If one were to imagine a Merchant Ivory film corseted into a small dark room above a pub, Helen Tennison's 'Sense and Sensibility' would be it. Benedict Davies's emotive score underpins a world full of 'Downton Abbey' charm. And Tennison breathes fresh air into this classy piece of chick-lit in an accomplished, if giddy production.
Jane Austen's tale of sisterhood still resonates. For many women, whether they are painfully sensible or acutely sensitive, a good man is hard to turn down and a devilish one impossible to resist. Elinor and Marianne Dashwood find themselves oppressed both by financial circumstance and a well meaning aunt (an utterly 'Alison Steadman' but nonetheless charming performance from Lainey Shaw). Both sisters fall in love, lose it and then regain it.
It all feels very 'darling'. Elegant movement sequences add a cut-and-thrust theatricality to proceedings, and feminist undercurrents bubble away nicely before Tennison drowns them out in a cacophony of over-the-top happy endings. As the cast zig-zag around Ellan Parry's busy set, an expansive sense of space is formed in the Rosemary Branch's tiny upstairs theatre. James Burton, Emma Fenney and Bobbi O'Callaghan give us richly drawn portraits of Edward Ferrars, Elinor and Marianne respectively.
But as the girls begin to make stellar matches, the rambunctious style of this amiable musical production becomes mawkish.
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Average User Rating
4.4 / 5
- 5 star:6
- 4 star:1
- 3 star:0
- 2 star:0
- 1 star:1
I really enjoyed the play and was particularly impressed by the actress playing Elinor, who portrayed beautifully the struggle to suppress strong emotions demanded of women by society in Austen's day. And Time Out have you read the novel ? Austen writes happy endings - the director didn't just decide to add them in. It was also a real pleasure to watch the play in such a small, intimate space.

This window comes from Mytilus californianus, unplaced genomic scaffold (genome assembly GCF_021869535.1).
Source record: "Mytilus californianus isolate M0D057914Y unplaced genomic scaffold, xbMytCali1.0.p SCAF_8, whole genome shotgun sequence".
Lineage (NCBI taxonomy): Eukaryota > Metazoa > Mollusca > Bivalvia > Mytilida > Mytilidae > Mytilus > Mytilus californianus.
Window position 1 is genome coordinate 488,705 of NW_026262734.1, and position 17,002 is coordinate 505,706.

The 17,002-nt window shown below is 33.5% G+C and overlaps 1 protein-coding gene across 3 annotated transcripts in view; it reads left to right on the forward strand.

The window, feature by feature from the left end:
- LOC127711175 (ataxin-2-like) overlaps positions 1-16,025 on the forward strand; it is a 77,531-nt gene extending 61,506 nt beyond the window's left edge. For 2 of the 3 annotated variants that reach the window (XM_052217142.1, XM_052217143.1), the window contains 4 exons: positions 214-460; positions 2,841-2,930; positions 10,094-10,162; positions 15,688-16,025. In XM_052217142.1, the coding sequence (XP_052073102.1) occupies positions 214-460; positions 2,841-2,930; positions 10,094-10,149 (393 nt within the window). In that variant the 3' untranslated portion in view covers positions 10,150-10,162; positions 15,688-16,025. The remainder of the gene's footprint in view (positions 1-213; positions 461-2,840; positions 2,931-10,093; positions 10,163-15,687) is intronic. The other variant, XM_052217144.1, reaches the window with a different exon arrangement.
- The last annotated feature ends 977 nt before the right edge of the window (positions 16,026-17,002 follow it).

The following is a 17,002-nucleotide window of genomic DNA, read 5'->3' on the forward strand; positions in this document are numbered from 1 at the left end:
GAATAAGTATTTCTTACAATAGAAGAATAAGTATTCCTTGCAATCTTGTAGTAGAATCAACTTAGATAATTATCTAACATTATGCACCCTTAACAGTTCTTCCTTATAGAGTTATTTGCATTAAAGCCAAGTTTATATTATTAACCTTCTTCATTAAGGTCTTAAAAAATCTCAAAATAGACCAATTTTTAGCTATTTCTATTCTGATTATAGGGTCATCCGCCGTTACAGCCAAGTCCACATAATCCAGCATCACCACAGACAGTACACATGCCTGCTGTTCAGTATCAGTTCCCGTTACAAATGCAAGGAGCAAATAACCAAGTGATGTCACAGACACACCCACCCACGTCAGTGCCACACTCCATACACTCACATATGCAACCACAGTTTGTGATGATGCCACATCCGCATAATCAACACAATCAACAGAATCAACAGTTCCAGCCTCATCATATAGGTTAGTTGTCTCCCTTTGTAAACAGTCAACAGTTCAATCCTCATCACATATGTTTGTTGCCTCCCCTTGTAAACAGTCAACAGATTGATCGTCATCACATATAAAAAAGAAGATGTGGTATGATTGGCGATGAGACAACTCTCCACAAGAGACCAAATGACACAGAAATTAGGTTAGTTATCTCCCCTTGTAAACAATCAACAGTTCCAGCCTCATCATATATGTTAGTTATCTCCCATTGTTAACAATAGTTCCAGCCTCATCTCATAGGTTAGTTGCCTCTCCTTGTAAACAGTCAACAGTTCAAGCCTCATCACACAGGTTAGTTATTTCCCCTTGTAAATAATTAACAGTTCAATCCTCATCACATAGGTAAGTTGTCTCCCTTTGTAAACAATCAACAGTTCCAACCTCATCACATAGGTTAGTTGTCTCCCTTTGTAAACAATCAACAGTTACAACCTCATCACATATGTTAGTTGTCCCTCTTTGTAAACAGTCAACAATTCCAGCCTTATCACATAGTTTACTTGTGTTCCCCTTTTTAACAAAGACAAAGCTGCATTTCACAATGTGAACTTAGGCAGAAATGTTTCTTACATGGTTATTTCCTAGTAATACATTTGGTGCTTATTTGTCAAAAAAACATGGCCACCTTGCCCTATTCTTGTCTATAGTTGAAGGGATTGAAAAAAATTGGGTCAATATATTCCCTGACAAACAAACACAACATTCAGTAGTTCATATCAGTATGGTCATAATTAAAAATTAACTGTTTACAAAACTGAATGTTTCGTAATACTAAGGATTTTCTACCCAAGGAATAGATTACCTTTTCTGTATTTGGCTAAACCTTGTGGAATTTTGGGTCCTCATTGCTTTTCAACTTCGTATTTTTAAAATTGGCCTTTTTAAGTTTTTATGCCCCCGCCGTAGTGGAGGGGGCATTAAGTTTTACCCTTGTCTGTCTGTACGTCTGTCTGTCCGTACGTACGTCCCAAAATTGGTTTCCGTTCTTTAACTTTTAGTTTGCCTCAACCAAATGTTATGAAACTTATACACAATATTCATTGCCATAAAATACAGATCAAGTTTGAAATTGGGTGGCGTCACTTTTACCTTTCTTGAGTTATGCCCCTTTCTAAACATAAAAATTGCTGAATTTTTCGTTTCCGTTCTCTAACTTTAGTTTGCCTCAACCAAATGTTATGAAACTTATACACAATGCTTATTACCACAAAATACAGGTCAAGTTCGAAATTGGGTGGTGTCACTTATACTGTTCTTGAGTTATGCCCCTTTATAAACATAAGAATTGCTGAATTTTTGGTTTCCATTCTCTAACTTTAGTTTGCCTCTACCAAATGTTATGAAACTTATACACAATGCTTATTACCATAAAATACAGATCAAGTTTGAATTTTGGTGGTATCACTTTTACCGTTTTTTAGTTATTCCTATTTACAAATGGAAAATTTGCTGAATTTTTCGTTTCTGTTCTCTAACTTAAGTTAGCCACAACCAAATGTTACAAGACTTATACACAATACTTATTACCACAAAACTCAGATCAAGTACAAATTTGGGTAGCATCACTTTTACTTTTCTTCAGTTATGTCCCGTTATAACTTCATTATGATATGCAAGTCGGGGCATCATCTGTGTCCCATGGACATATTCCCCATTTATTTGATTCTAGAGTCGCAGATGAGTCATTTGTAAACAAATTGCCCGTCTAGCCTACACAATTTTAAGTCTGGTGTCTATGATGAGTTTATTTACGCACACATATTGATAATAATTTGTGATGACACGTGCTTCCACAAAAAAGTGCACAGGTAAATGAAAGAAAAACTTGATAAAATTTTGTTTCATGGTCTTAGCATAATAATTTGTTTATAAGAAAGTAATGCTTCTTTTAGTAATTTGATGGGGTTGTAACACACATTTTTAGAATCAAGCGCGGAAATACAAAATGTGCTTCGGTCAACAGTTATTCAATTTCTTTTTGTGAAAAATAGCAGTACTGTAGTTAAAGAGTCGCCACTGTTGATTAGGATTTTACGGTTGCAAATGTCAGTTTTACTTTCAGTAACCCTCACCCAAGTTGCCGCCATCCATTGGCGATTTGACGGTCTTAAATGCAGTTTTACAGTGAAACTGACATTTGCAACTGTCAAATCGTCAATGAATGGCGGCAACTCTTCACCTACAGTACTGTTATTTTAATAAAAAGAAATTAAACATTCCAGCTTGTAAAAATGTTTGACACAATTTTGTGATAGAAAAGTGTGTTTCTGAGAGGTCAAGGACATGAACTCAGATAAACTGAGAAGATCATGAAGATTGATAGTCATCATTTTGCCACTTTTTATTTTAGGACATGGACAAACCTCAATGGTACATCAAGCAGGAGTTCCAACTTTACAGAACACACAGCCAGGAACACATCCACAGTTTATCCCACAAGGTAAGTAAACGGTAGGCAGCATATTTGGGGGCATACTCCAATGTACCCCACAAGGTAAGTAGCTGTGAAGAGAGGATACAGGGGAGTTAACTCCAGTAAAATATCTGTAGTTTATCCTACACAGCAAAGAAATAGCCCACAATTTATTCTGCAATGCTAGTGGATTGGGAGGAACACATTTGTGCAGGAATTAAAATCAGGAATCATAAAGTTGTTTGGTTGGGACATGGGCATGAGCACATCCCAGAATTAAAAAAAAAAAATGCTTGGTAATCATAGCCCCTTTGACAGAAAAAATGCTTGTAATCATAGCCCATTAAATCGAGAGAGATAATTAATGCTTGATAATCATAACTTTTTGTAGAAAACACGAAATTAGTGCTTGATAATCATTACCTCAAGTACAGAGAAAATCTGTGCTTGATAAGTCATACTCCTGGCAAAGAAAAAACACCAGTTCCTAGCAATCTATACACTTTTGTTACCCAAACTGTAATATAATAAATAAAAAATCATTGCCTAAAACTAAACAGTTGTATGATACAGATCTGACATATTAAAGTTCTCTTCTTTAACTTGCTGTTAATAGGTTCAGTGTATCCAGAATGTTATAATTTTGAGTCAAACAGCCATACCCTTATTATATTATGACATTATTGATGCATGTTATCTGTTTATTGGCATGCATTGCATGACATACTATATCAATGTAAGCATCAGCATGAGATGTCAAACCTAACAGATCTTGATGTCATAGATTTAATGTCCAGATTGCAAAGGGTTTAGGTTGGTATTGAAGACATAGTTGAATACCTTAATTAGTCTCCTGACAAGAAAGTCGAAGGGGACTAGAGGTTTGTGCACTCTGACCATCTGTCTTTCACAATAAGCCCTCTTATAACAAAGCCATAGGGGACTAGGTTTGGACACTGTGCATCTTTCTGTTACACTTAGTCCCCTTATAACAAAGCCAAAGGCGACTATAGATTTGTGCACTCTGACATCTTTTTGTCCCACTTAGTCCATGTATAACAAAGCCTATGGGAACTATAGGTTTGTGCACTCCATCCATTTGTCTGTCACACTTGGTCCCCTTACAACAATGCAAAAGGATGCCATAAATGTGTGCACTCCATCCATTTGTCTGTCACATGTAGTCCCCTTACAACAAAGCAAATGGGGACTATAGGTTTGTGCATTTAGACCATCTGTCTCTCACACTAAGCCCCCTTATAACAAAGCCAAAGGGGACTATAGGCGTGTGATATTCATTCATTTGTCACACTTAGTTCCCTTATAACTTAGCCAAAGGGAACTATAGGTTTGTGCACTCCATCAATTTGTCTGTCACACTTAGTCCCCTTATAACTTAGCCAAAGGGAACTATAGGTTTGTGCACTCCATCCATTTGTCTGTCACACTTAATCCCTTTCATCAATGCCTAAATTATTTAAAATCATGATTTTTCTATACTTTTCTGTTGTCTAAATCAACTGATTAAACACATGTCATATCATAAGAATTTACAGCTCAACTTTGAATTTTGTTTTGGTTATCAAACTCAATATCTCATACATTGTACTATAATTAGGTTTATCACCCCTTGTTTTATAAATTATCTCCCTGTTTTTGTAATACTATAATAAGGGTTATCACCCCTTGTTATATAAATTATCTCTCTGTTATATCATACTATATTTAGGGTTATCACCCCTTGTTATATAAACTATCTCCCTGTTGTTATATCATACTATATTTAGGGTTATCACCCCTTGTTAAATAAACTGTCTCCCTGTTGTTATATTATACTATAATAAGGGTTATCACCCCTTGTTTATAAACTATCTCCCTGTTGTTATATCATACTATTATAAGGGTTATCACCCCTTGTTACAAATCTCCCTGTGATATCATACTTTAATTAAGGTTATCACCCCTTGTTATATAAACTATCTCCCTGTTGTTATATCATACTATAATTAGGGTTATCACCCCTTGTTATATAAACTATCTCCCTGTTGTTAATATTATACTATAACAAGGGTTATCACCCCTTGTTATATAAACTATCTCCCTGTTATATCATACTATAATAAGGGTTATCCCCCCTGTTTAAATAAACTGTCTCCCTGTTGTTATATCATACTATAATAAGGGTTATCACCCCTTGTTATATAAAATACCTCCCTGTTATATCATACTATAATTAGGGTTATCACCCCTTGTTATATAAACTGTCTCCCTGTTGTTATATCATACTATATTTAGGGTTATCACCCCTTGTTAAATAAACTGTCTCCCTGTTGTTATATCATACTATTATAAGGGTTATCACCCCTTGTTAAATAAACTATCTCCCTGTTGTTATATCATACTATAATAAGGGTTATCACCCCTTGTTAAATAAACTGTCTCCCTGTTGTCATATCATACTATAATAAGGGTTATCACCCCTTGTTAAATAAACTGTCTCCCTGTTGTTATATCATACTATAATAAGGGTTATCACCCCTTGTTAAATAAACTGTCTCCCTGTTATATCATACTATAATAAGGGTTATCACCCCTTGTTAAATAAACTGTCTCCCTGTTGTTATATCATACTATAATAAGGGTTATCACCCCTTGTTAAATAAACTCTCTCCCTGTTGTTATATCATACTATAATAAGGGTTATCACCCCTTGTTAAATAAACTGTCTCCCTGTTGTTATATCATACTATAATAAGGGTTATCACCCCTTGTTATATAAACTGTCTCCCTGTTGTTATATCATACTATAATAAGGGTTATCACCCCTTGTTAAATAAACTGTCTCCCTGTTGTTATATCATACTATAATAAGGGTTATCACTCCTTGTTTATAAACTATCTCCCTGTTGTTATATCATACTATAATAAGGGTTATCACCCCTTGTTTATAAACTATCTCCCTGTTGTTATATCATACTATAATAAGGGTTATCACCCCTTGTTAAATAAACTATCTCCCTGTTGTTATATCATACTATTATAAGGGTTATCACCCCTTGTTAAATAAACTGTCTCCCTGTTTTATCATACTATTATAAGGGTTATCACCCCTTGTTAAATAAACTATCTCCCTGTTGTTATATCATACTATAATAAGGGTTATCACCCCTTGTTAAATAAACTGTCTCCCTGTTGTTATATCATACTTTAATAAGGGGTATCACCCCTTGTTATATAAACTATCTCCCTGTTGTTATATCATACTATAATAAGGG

Saw it again last night: it was even better - perhaps pacier, I was able to take in more of the subtleties of the performances and of the whole production. And by the way, the Sunday lunches served in the pub are superb!
Now here is a link to a review by someone who knows what she's talking about: http://exeuntmagazine.com/reviews/sense-and-sensibility/
I think this well-written review is very polite about a cliched and predictable show in uncomfy seats.
"Downton Abbey"?.... "an expansive sense of space"? ..... "classy piece of chick-lit"?! Come on Time Out, it may be a small theatre but surely it deserves a serious reviewer? Lovely production, elegant and ambitious - definitely a 4 or 5 star show!
beautiful production, flawless performances, funny, heartfelt and moving - highly recommended for Austen fans and doubters alike!
I had my doubts about attending a theatre production above a pub but couldn't have been more wrong. This was an amazing production, wonderful acting and very polished and professional in every way. The small theatre added to the charm as I felt right in the middle of each scene. The pub downstairs looked cozy, with board games and friendly staff, good for a drink in the interval. Highly recommended evening for less money then a trip to the cinema yet about a hundred times better.